Prisons should focus on secular programmes, not on religious interventions, say British Humanists

  • post Type / Members and partners
  • Date / 8 June 2010

Prisons should avoid making a fetish of faith and treat prisoners equally, regardless of their religion or belief, the British Humanist Association (BHA) said today. The BHA made comments following the publication of a report, by HM Chief Inspector of Prisons, on Muslims in prison.

Naomi Phillips, BHA Head of Public Affairs, said, “The Labour government’s strategy was effectively to hand over control of the rehabilitation of some of the most vulnerable people in our society to religious organisations. This is despite the previous government admitting that there is no credible evidence that ‘faith-based’ interventions actually have any direct impact on re-offending rates. Neither is there evidence that religious organisations have better, measurable outcomes than inclusive secular organisations.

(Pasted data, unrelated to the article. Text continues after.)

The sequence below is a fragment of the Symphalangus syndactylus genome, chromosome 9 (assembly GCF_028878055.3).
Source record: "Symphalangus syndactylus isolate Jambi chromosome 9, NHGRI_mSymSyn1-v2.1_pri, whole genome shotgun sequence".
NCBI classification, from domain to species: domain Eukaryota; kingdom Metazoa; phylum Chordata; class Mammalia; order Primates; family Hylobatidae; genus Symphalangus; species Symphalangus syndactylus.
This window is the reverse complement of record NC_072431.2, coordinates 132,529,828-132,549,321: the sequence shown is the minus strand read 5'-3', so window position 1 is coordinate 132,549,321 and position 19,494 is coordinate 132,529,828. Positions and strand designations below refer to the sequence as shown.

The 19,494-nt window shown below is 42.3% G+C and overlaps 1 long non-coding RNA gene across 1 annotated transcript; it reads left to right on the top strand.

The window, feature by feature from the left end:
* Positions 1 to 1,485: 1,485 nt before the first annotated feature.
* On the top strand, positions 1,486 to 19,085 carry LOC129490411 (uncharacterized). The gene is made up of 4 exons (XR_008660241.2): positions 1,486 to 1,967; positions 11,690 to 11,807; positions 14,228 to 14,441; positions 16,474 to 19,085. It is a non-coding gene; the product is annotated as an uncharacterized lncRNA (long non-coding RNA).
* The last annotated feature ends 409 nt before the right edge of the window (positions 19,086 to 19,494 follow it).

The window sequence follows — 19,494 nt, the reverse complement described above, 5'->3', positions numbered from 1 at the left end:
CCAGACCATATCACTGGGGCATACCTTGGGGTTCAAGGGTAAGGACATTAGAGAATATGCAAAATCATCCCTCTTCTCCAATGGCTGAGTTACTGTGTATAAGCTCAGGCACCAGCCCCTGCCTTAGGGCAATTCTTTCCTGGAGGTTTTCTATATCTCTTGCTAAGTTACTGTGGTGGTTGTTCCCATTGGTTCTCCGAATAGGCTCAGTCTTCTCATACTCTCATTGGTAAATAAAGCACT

“Today’s report from HM Chief Inspector of Prisons recommends that staff should engage with Muslims as individual prisoners with specific risks and needs, rather than as part of a separate group–yet the seemingly large and growing emphasis on meeting religious needs, even to the point where prisoners feel the need to convert, is surely counterintuitive to that aim. It is a potentially dangerous and damaging path to follow which would see prisoners being seen and engaged with primarily on grounds of their religious identity.

Ms Phillips continued, “Prisoners should have real and equal chances in prison to rehabilitate, through inclusive, secular, programmes. Pastoral support and care may address some particular needs of prisoners whether religious or non-religious, but religious interventions must be totally voluntary and always and only be supplementary to those secular programmes.”

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